World News CBC News
    Latino voters turned the course of the Democratic presidential primaries in 2016. They're about to get their say in 2020. Starting this weekend in Nevada, followed just over a week later by the delegate-bountiful states of California and Texas, Hispanic voters will play a make-or-break role. Source
  • Be warned, Conservatives: a failed leadership bid is not a career-builder

    Canada News CBC News
    There are two types of candidates vying for the Conservative leadership — those who have a plausible chance of winning and those who don't. Only the second category is getting larger. Maybe the people in this second group think they can pull off an unlikely upset. Source
  • Government asking for an extra $2.1 billion for Indigenous programs

    Canada News CBC News
    Prime Minister Justin Trudeau's government is asking Parliament to spend an additional $2.1 billion on Indigenous programs and initiatives, above and beyond what MPs already have approved. While $2 billion of the proposed spending for Indigenous services would be new money, supplementary estimates tabled in Parliament show that more than $53 million in net transfers from various departments would go to a wide range of Indigenous programs and projects. Source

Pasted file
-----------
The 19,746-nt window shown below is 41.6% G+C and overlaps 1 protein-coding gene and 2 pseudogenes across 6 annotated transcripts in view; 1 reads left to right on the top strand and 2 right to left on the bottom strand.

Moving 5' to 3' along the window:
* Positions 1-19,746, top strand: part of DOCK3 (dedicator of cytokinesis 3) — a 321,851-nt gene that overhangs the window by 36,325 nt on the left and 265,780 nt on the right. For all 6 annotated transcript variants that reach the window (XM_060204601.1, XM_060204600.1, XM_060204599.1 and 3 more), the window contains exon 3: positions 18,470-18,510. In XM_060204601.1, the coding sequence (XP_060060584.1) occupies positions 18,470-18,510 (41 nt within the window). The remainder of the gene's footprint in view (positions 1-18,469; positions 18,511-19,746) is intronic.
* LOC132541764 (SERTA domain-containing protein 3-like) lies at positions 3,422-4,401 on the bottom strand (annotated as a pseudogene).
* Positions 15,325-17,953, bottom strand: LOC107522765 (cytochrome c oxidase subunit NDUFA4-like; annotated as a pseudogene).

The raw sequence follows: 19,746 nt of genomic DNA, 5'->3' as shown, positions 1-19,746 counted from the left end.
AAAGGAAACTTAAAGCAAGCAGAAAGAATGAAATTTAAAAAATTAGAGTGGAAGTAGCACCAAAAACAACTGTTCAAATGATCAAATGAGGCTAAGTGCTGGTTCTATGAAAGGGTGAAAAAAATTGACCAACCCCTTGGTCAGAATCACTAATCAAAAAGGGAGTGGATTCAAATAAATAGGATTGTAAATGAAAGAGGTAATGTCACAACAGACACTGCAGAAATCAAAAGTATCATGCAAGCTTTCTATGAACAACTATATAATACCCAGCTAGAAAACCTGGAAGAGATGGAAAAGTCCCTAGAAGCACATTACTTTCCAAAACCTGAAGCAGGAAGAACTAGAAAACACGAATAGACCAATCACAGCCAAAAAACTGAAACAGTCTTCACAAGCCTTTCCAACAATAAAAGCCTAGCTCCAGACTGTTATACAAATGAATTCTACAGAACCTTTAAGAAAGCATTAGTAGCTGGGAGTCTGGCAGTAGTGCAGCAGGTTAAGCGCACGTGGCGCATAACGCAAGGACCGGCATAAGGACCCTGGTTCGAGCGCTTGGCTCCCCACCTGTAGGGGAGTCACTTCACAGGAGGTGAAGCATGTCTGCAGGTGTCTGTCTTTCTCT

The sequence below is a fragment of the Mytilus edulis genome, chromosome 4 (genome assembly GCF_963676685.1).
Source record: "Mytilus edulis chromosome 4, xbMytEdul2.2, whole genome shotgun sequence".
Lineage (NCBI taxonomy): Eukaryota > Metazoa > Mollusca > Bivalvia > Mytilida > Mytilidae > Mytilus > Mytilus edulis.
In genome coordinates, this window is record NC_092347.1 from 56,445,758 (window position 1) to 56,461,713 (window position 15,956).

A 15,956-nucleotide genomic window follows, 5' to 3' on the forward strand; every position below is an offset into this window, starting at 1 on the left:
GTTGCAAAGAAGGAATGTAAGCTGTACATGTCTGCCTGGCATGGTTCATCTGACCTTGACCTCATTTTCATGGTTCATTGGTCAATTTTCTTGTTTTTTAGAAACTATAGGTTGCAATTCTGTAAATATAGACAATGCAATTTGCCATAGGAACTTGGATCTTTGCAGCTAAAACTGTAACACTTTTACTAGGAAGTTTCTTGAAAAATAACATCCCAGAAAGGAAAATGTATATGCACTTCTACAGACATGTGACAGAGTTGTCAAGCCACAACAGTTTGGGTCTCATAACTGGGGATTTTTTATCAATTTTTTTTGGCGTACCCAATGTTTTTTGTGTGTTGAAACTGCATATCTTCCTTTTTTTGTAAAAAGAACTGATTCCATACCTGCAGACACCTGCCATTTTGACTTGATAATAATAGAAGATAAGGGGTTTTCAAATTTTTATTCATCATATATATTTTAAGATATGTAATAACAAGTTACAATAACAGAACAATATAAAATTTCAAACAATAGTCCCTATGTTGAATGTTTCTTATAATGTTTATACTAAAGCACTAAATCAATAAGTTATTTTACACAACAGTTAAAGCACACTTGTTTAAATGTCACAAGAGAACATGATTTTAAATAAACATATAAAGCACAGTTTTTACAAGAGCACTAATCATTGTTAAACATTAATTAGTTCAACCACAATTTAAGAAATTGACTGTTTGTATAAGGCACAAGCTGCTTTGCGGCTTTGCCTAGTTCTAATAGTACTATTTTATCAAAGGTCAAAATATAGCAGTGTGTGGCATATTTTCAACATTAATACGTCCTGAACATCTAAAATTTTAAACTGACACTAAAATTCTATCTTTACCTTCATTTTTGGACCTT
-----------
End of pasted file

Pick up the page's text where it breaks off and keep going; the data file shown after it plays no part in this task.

• Grief, anger and calls for action after shooting in Germany

    World News CTV News
    BERLIN -- Thousands have gathered in cities across Germany to hold vigils for the victims of a racially motivated shooting, amid growing calls for authorities to crack down on far-right extremism. A 43-year-old German man shot dead nine people of immigrant background in the Frankfurt suburb of Hanau Wednesday before killing his mother and himself. Source
  • Iran votes in parliament elections that favour conservatives

    World News CTV News
    TEHRAN, IRAN -- Iranians were voting for a new parliament Friday, with turnout seen as a key measure of support for Iran's leadership as sanctions weigh on the economy and isolate the country diplomatically. The disqualification of more than 7,000 potential candidates, most of them reformists and moderates, raised the possibility of lower-than-usual turnout. Source
  • Charter flight carrying quarantined cruise passengers lands at CFB Trenton

    Canada News CBC News
    The charter plane carrying more than 200 Canadian passengers from the Diamond Princess cruise ship has landed at CFB Trenton in Ontario. The plane, which touched down just after 2 a.m. ET, was carrying passengers from the cruise liner that was quarantined in Yokohama, Japan since early February due to an outbreak of COVID-19, which is caused by the coronavirus. Source